Why did Jesus have to die?

In this post, we'll continue looking at what Dick Eugenio (in Communion with the Triune God) says concerning Thomas F. (TF) Torrance's view of the "how" of salvation. Our focus this time is the Cross of Christ. For the other posts in this series, click on a number: 123567891011.

Why did Jesus have to die? Various theologies answer in differing ways. According to Eugenio, TF's answer is that though the Cross of Christ is essential to our salvation, it is part of a larger story.

TF embraced what Eugenio refers to as an incarnational, holistic view of salvation (soteriology). This Trinitarian, incarnational theological perspective seeks to account for the full biblical and patristic witness concerning a stunning reality: The incarnate God-man Jesus saved us (and continues to save us) by assuming all our human experience, including our death.

On the cross, Jesus did not merely die to pay a penalty (though his substitutionary death includes that). Rather, Jesus entered into death with us and for us, as one of us. Then, through his resurrection, Jesus conquered death on our behalf. Following his ascension, through his continuing High Priestly ministry, Jesus, by the Spirit, continues to share with us his resurrected, glorified human life.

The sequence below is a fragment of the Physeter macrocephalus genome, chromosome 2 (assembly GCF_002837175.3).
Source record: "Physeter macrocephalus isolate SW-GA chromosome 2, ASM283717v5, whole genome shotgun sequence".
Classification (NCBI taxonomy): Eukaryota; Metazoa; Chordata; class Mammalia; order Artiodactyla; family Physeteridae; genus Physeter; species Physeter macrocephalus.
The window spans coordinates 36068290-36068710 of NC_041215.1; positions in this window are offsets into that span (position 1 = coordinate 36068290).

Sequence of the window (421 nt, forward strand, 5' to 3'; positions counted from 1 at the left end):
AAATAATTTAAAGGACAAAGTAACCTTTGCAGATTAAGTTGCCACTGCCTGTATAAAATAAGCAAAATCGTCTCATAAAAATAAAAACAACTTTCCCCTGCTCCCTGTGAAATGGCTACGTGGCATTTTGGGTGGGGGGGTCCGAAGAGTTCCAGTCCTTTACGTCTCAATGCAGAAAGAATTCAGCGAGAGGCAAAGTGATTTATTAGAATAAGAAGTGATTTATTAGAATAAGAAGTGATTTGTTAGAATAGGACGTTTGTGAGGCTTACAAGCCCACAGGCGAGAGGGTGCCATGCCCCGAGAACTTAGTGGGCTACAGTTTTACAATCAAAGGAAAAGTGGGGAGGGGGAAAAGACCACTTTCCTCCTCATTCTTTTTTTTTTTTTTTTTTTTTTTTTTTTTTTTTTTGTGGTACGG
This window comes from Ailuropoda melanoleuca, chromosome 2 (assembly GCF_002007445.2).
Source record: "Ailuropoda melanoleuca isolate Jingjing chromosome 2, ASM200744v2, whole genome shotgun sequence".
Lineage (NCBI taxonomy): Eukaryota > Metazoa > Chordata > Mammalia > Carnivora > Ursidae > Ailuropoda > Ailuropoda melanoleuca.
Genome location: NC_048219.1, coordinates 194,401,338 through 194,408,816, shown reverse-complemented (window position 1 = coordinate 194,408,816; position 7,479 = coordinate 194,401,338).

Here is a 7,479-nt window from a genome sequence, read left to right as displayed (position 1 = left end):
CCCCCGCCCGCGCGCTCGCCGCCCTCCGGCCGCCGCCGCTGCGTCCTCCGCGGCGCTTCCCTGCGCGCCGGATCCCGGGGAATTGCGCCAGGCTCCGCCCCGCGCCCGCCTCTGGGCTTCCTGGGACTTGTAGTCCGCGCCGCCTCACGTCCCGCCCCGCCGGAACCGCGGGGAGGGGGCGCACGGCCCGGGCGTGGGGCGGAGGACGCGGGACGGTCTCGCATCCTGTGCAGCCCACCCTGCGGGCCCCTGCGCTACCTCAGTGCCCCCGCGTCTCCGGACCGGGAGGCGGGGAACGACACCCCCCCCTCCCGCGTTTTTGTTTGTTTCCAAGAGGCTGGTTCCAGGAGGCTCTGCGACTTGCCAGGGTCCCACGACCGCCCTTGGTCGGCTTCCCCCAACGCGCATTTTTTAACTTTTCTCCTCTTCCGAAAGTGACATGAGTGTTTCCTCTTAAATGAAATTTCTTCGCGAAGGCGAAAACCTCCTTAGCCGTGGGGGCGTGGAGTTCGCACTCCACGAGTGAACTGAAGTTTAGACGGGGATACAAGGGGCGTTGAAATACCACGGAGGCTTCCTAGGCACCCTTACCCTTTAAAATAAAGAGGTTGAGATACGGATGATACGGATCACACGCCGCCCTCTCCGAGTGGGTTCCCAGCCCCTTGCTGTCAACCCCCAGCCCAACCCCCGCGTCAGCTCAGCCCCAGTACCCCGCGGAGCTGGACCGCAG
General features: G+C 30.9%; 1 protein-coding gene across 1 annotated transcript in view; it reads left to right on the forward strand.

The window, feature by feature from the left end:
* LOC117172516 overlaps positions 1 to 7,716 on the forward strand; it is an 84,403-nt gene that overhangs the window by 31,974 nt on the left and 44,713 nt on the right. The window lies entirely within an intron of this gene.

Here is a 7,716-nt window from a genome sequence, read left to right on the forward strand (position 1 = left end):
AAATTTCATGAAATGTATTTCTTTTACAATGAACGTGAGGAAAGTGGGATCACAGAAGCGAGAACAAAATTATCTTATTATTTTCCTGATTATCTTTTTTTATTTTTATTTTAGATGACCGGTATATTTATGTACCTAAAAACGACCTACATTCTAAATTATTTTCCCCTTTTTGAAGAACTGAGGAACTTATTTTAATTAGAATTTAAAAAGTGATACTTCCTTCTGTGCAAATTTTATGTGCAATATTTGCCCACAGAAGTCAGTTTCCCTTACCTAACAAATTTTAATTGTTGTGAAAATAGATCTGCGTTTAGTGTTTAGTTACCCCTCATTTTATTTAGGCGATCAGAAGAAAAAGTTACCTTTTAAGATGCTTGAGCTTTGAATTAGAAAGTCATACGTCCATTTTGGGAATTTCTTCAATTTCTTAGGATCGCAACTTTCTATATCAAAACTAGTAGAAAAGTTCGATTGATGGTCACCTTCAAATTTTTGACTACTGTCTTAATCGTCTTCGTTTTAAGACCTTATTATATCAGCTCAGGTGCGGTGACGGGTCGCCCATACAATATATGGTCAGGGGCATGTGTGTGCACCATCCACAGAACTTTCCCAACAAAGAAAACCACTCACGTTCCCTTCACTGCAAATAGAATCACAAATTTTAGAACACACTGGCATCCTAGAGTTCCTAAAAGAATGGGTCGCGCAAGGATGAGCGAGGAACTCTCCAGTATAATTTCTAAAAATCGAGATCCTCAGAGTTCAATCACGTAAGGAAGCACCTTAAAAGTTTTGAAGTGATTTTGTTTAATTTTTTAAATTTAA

Thus for TF, though the cross "occupies a central place in Christ's redemptive activity," it is not an exclusive place. For TF, the Cross of Christ should be seen as part (albeit a central, vital part) of the whole of Jesus' experience with us and for us. Through his incarnation, life, ministry, suffering, death, burial, resurrection, ascension and continuing session, Jesus reconciles all humanity to God. Eugenio quotes TF on this key point:
It was his [Jesus'] whole life, and above all that life poured out in the supreme sacrifice of death on the cross, that made atonement for sin, and constituted the price of redemption of mankind (loc 1714).
From The Twelfth Station of the Cross
found at Église Notre-Dame des Champs
Used with permission, Wikimedia Commons.
With this holistic, incarnational perspective in mind, we can now answer an important question: What happened on the cross with the God-man Jesus? Eugenio summarizes TF's answer:
Torrance's view is guided by his emphasis on the vicarious and incarnational nature of Christ's work. As an act of reconciling at-one-ment, it is simultaneously an act from God to humanity and an act from humanity to God. "This is the most astonishing part of the Christian message," Torrance adds, "the identification of the man on the cross with God himself." Biblical metaphors of ransom, sacrifice, propitiation, expiation, and reconciliation are all legitimate expressions of Christ's atoning work. They should not, however, be perceived as referring to any external transaction between God and humanity carried out by Christ, "but to what took place within the union of divine and human natures in the incarnate Son of God." As such, Torrance does not flatly reject forensic atonement metaphors. What he objects to is the Latin Heresy, or the preoccupation of Western theologians with forensic metaphors to the neglect of ontological considerations [considerations related to the nature of being].... Torrance combines both the forensic and the ontological aspects of redemption, although his emphasis clearly slides towards the ontological....